Carpet Shark – Cephaloscyllium isabella – also Cat or Swell Shark

Carpet Shark – Cephaloscyllium isabella

A brace of carpet shark caught by Allan Burgess from the beach behind the railway station at Kaikoura. Though quite eatable they were returned to the water.

Carpet sharks are occasionally caught by surfcasters fishing from both sandy and stony beaches. Though more commonly found in inshore coastal waters around the South Island many surfcasters might never see one. They are usually caught in shallow water but have been taken on baited lines fished as deep as 250 meters. The New Zealand carpet shark is also found in southern Australia.

This rather brightly coloured carpet shark was caught in Akaroa Harbour.

Its appearance is somewhat grotesque and generally off-putting to most surfcasters who are usually more inclined to let them go than take one home for dinner. They have a habit of inflating themselves with water when first caught probably as a defence to make themselves appear larger to predators. Inflating themselves with water means that this species is sometimes called a swell shark.

The skin of a carpet shark feels like coarse sandpaper. It is brown and blotchy with the colour fading and becoming more uniform after death.

In its natural environment, the carpet shark is often found resting on the seabed where it’s mottled skin colour blends in perfectly with shells, rocks, and weed to the extent that it is hard to spot unless it moves. The carpet shark typically lives half buried in sand or mud, or shell bottoms, often close to rocks. It is generally quite placid and doesn’t swim about constantly like most other sharks.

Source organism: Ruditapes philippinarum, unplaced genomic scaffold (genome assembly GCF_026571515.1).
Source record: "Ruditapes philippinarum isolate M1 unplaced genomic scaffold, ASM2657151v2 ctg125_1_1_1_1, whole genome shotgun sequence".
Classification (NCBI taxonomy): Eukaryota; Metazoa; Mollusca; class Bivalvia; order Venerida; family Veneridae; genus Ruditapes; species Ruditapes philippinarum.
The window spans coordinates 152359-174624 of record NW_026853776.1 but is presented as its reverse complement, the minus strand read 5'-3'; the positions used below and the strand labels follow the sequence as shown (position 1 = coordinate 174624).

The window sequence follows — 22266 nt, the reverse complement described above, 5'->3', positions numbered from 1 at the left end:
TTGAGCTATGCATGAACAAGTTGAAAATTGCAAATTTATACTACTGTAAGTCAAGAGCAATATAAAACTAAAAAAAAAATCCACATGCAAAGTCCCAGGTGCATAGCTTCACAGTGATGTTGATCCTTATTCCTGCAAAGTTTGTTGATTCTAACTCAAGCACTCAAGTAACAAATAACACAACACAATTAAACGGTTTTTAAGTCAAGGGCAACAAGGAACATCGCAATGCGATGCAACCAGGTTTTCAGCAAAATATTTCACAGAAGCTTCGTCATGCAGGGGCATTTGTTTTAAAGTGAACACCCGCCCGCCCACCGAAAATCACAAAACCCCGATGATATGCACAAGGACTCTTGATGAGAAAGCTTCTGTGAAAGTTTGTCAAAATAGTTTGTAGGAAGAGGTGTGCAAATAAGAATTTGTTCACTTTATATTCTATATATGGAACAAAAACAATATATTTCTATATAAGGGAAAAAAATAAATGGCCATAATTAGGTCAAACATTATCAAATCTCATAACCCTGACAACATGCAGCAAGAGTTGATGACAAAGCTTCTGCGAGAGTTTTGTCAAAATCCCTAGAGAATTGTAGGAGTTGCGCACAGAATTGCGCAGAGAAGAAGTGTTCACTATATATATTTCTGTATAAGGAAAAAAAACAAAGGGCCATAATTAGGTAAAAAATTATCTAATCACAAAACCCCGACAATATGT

Carpet sharks have quite large mouths at the end of their bodies whereas most sharks have their mouths underneath. This implies the carpet shark sucks in its prey rather than biting it. They have numerous small teeth.

According to David H. Graham, the carpet shark lives mostly on five different species of bottom-living crabs and bottom living whalefeed (shrimp). Only cockabullies were found in their stomachs and no pelagic fishes. Again suggesting they are probably ambush predators that lie in wait for their prey on the sea floor.

Most carpet sharks caught by anglers measure around 1 m. According to David H. Graham in a Treasury of New Zealand Fishes, the largest one he had seen measured 8 feet in length.

I have eaten carpet shark many years ago. The flesh being much like that of any other shark. Most anglers, however, release any carpet sharks they catch back into the sea.

The eyes of the species are long slits that appear much like those of a cat, hence cat shark is also used for this species.

Carpet skark caught off Banks Peninsula, Canterbury.
Note the blotchy appearance of this carpet shark. The skin is very rough but the shark is harmless. They often pump up their bodies with water when hooked presumably as a defence against larger predators.

This post was last modified on 15/06/2017 7:16 pm

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